Stimulants

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Stimulants are a class of psychoactive drug that increase activity in the brain. These drugs can temporarily elevate alertness, mood and awareness. Some stimulant drugs are legal and widely used. Many stimulants can also be addicting. Stimulants share many commonalities, but each has unique properties and mechanisms of action.

Drugs that are classed as stimulants include:

  • Caffeine
  • Nicotine
  • Cocaine
  • Methamphetamine
  • Prescription stimulants

Caffeine

Caffeine is the most widely used psychoactive drug in the world, found in coffee, tea, cocoa, chocolate candy and soft drinks. While caffeine has several positive effects such as increasing energy and mental alertness, heavy use can cause symptoms such as anxiety and insomnia. Caffeine is physically addictive, and withdrawal symptoms can include headaches, fatigue and irritability.

Nicotine

Nicotine is considered one of the three most widely used psychoactive drugs in the world despite the fact that there are few (if any) medical uses for the drug. During the early to mid-twentieth century, smoking was considered fashionable. Reports of the adverse health consequences have led to cigarette use being increasingly shunned. However, However, the Centers for Disease Control and Prevention (CDC) reports that in 2014, approximately 17 percent of U.S. adults over the age of 18 (around 40 million individuals) smoke cigarettes.

The National Institute on Drug Abuse reports that tobacco use is a leading preventable cause of death, disease and disability in the U.S., with cigarette use attributed to more than 480,000 premature deaths each year.

Cocaine

Cocaine is an illegal psychoactive drug made from the leaves of the coca tree.

During the late 1800s, psychoanalyst Sigmund Freud advocated the use of cocaine as a therapeutic treatment for psychological disorders, but later realized the addictive properties of the drug. During the early 1900s, cocaine was legal in the U.S. and could be found in many over-the-counter medications.

In 1906, the government began requiring manufacturers to label cocaine-containing products and began placing serious restrictions on distribution by the early 1920s. Cocaine is a restricted substance and its use and sale are considered illegal in most cases. Today, cocaine is the second most frequently used illegal drug in the United States.

Cocaine is rapidly absorbed from any administration point, including being snorted, inhaled, injected or taken orally. The drug reaches the brain quickly and is then distributed to other tissues throughout the body. Cocaine is rapidly metabolized by enzymes in the liver and plasma in approximately 30 to 60 minutes, but can be detected in urine tests for up to 12 hours after administration.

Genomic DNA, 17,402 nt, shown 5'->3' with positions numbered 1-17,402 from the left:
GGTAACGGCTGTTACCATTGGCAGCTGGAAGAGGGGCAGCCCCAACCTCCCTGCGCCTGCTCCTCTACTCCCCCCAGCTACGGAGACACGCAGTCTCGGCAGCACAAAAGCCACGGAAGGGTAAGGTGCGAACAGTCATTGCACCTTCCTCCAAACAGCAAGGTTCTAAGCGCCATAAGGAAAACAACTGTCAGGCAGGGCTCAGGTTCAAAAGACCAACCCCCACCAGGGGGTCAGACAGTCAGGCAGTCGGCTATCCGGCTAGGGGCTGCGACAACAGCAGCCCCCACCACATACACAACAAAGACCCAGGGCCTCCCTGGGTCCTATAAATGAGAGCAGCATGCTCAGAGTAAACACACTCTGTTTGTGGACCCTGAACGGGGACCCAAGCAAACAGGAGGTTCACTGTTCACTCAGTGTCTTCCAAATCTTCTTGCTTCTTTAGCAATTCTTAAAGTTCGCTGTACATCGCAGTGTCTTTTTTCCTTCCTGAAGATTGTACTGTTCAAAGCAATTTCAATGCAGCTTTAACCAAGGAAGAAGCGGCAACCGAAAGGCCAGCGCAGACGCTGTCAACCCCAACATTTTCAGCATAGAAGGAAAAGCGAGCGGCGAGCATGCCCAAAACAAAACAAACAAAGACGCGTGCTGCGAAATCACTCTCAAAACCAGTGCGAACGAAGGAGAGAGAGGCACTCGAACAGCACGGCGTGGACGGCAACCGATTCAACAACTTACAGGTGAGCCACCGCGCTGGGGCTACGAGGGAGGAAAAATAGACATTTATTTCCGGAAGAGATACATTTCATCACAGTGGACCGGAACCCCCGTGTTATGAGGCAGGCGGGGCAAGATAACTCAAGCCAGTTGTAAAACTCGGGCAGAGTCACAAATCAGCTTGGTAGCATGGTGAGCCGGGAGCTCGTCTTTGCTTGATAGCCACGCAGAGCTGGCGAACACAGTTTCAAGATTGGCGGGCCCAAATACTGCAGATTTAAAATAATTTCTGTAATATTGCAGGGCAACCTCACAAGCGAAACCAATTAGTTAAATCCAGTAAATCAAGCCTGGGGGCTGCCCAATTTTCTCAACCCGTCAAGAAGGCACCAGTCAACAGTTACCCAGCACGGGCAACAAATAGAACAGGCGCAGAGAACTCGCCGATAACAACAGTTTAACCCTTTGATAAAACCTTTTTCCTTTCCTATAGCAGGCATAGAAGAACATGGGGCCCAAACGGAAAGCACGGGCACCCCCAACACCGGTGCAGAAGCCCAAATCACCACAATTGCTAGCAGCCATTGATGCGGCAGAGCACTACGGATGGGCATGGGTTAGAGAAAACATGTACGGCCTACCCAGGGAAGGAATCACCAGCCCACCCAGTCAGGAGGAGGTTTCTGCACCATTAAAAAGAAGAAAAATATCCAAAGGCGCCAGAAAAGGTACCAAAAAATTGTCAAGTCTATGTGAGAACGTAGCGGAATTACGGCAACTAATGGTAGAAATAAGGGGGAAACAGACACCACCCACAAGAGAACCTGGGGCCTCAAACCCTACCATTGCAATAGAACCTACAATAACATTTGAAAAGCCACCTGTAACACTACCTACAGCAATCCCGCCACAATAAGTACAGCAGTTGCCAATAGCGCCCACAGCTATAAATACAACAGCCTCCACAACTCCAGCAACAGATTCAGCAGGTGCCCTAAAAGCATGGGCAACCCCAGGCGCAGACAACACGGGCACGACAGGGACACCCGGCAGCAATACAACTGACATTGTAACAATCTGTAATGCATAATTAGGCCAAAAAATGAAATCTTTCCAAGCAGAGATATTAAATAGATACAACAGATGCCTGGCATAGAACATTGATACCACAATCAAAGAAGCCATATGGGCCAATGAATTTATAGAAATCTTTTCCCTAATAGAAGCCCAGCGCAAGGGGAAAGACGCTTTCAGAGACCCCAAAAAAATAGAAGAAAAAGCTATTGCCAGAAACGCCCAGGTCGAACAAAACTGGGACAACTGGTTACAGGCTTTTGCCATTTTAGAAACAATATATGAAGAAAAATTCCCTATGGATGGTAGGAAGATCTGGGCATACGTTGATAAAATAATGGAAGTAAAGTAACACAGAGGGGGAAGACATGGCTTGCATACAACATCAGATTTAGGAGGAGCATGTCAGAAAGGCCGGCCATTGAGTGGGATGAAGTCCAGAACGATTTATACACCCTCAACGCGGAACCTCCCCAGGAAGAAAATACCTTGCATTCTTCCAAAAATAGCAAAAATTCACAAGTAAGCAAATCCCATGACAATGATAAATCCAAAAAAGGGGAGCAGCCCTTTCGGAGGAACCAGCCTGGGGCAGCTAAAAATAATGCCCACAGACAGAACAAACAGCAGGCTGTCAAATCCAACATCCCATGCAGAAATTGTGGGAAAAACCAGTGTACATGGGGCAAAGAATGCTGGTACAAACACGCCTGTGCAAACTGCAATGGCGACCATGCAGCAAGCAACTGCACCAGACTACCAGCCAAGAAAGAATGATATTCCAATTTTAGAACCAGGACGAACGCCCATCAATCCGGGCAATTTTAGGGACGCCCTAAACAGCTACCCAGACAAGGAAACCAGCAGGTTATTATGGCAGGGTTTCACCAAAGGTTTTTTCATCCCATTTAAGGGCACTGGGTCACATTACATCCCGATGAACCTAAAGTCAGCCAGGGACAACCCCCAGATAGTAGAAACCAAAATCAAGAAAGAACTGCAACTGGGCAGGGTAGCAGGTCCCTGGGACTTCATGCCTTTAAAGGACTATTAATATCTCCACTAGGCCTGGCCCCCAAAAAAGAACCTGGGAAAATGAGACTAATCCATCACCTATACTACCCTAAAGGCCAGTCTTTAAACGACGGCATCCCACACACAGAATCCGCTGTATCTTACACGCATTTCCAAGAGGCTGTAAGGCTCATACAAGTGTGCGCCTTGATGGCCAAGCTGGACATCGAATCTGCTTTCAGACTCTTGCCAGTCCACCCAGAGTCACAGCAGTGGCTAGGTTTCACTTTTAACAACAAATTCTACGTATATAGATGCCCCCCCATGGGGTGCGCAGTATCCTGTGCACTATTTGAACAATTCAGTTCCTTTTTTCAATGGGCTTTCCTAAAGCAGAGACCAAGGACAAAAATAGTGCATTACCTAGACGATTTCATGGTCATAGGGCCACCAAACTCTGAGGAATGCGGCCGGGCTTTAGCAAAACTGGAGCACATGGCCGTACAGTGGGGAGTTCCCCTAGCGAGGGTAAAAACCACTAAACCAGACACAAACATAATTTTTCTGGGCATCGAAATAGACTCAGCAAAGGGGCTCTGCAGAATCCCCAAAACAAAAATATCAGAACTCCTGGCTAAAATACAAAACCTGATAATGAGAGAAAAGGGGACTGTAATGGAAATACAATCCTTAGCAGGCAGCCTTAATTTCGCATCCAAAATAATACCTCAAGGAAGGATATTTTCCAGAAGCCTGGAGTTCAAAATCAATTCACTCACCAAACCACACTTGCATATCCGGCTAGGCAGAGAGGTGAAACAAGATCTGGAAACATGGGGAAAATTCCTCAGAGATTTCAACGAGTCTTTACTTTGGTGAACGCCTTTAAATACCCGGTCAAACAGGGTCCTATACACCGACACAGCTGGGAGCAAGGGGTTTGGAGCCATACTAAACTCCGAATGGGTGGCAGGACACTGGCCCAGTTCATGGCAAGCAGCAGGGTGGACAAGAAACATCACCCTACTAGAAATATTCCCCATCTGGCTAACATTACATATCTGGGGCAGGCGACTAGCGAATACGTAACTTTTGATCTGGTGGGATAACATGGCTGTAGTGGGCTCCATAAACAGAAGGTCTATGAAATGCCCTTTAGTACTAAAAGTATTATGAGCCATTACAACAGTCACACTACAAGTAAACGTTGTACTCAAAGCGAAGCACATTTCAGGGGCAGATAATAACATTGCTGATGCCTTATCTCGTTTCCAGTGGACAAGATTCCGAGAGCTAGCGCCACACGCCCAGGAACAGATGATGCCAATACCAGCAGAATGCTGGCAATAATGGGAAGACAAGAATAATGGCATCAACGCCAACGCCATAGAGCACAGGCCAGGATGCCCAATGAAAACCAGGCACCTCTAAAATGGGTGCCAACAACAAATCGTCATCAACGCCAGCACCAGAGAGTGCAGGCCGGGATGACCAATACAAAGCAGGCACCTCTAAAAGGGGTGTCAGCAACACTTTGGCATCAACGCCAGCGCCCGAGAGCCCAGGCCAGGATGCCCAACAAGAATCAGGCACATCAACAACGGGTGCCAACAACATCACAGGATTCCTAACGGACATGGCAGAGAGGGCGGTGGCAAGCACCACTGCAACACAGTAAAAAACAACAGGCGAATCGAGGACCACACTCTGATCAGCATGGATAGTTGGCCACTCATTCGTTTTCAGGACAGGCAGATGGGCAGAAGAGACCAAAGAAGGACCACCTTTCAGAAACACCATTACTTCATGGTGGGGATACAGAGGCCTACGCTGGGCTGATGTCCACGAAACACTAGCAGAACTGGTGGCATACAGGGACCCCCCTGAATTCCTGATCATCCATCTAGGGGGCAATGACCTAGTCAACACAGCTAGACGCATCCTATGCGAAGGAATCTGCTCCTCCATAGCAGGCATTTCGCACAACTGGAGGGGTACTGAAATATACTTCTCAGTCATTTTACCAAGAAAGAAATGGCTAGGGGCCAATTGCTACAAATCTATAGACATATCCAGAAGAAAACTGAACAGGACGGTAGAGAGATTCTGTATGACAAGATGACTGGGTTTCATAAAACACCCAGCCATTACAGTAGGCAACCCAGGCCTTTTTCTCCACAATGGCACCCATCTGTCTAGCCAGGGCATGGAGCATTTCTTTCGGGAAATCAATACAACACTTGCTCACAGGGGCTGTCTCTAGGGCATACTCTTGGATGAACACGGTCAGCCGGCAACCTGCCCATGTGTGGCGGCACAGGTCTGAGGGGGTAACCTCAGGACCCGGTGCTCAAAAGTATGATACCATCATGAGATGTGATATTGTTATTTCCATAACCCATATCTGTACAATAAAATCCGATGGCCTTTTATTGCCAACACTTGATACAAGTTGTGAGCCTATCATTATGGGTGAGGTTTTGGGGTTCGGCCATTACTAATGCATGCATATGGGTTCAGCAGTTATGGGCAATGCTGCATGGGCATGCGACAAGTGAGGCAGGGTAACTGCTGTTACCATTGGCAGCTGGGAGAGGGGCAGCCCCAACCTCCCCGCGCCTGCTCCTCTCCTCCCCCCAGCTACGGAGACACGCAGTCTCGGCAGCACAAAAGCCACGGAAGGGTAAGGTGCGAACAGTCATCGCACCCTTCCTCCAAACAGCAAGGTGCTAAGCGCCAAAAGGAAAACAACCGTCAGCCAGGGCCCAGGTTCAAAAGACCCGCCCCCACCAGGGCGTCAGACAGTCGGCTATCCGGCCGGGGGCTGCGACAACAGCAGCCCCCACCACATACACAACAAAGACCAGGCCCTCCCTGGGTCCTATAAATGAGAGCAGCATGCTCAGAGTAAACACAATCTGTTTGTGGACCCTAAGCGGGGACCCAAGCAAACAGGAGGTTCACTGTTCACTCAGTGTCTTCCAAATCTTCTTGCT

Methamphetamine

Today, methamphetamine, also known as meth, is one of the most commonly used illegal stimulants. Meth is extremely addictive and destroys tissues in the brain, which can lead to brain damage.

Prescription Stimulants

Prescription stimulants are a group of psychoactive drugs that affect the central nervous system and autonomic nervous system. Some of the effects of using these drugs include tremors, vasoconstriction, restlessness, tachycardia, insomnia, agitation and loss of appetite.

These agents were once widely used in obesity and weight loss treatments, but their addictive properties have caused them to be rarely used today for that purpose.  

Prescription stimulants are currently used to treat some physical and psychological disorders, including attention-deficit hyperactivity disorder (ADHD) and narcolepsy. Common names of prescription stimulants include Ritalin, Adderall, and Dexedrine. Prescription stimulants work by enhancing the effects of dopamine and norepinephrine, and can lead to increased blood pressure, respiratory function and euphoria.

References

Centers for Disease Control and Prevention. (n.d.). Current cigarette smoking among adults in the United States. Retrieved from http://www.cdc.gov/tobacco/data_statistics/fact_sheets/adult_data/cig_smoking/index.htm.

Jonnes, J. (1999). Hep-cats, narcs and pipe dreams: A history of America's romance with illegal drugs. Baltimore: John Hopkins University Press.

Julien, R. M. (2001). A primer of drug action. New York: Worth Publishers.

Juliano L. M., & Griffiths, R. R. (2004). A critical review of caffeine withdrawal: Empirical validation of symptoms and signs, incidence, severity and associated features. Psychopharmacology, 176, 1-29.

National Institute on Drug Abuse. (2008, July 22). Prescription Drugs: Abuse and Addiction. Retrieved from http://www.nida.nih.gov/ResearchReports/Prescription/Prescription4.html

National Institute on Drug Abuse. (n.d.). Tobacco/Nicotine Retrieved from http://www.drugabuse.gov/drugs-abuse/tobacco-nicotine

Thompson, P. M., Hayashi, K. M. Simon, S. L. London, E. D., & others. (2004). Structural abnormalities in the brains of human subjects who use methamphetamine. Journal of Neuroscience, 24, 6028-6036.

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